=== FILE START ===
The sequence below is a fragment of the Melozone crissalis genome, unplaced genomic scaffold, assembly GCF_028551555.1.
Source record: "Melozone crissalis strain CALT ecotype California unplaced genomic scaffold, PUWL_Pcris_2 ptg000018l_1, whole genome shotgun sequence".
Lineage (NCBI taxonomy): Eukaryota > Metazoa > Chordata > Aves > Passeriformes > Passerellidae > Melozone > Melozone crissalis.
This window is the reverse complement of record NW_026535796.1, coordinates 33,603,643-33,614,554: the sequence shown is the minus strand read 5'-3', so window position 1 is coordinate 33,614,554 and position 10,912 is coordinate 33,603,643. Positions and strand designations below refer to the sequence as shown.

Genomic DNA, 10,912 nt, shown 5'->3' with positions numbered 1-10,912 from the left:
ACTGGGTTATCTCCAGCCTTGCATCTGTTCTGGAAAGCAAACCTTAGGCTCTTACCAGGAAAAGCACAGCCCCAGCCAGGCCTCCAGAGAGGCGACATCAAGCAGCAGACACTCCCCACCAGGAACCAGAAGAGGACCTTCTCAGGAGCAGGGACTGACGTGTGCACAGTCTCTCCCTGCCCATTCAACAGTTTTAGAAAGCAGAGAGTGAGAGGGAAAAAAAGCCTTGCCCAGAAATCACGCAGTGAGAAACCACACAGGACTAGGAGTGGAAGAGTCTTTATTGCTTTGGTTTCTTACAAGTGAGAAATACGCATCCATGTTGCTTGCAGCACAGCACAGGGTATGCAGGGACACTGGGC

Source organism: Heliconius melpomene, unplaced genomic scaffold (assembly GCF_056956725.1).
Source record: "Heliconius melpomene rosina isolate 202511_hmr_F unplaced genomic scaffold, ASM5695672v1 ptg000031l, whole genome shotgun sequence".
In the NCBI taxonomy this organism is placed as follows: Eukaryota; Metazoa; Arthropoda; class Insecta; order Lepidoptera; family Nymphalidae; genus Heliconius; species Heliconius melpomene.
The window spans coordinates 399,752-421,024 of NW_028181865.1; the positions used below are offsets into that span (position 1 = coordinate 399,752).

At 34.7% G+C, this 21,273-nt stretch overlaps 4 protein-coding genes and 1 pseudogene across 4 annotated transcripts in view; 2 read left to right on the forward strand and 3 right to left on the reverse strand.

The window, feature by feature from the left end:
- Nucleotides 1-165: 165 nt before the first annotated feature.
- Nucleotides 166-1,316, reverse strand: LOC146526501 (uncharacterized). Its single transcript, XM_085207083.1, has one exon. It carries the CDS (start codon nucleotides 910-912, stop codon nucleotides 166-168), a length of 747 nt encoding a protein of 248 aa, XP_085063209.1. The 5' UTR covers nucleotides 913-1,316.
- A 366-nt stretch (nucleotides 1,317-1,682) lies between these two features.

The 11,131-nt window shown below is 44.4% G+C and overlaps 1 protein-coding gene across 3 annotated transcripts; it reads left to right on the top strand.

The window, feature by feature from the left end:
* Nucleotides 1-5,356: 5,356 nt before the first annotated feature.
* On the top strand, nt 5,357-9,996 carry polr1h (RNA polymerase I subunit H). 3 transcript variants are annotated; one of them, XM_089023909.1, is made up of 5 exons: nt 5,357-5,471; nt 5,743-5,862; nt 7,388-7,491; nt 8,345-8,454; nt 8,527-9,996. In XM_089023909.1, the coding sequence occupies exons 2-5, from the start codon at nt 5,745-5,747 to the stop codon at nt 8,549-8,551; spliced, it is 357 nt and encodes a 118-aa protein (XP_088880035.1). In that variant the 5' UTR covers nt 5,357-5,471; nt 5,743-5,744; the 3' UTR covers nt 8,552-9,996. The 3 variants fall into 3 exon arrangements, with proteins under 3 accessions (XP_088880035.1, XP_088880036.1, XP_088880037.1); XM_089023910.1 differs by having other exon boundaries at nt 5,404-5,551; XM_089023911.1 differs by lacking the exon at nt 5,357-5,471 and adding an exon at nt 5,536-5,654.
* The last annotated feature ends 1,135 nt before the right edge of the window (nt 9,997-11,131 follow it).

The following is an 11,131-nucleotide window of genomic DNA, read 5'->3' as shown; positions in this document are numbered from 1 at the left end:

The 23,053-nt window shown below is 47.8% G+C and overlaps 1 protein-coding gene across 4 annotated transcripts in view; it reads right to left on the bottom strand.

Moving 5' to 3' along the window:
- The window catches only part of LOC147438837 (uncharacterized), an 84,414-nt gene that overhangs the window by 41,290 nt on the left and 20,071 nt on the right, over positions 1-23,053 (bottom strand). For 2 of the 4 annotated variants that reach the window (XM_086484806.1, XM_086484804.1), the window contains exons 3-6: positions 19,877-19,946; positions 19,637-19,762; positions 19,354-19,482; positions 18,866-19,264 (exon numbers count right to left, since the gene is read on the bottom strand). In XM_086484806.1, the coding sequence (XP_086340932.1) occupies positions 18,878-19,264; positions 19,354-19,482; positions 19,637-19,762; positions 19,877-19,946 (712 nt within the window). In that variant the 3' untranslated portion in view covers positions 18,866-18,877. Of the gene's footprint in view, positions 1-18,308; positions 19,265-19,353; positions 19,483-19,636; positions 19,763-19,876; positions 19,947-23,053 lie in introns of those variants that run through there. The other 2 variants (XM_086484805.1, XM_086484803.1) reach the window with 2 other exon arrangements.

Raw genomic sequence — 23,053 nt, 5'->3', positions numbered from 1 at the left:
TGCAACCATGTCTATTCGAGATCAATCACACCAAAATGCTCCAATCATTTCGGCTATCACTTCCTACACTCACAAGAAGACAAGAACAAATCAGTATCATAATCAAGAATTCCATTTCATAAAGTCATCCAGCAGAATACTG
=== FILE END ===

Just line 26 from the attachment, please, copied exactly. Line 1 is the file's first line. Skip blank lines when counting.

TGCAACCATGTCTATTCGAGATCAATCACACCAAAATGCTCCAATCATTTCGGCTATCACTTCCTACACTCACAAGAAGACAAGAACAAATCAGTATCATAATCAAGAATTCCATTTCATAAAGTCATCCAGCAGAATACTG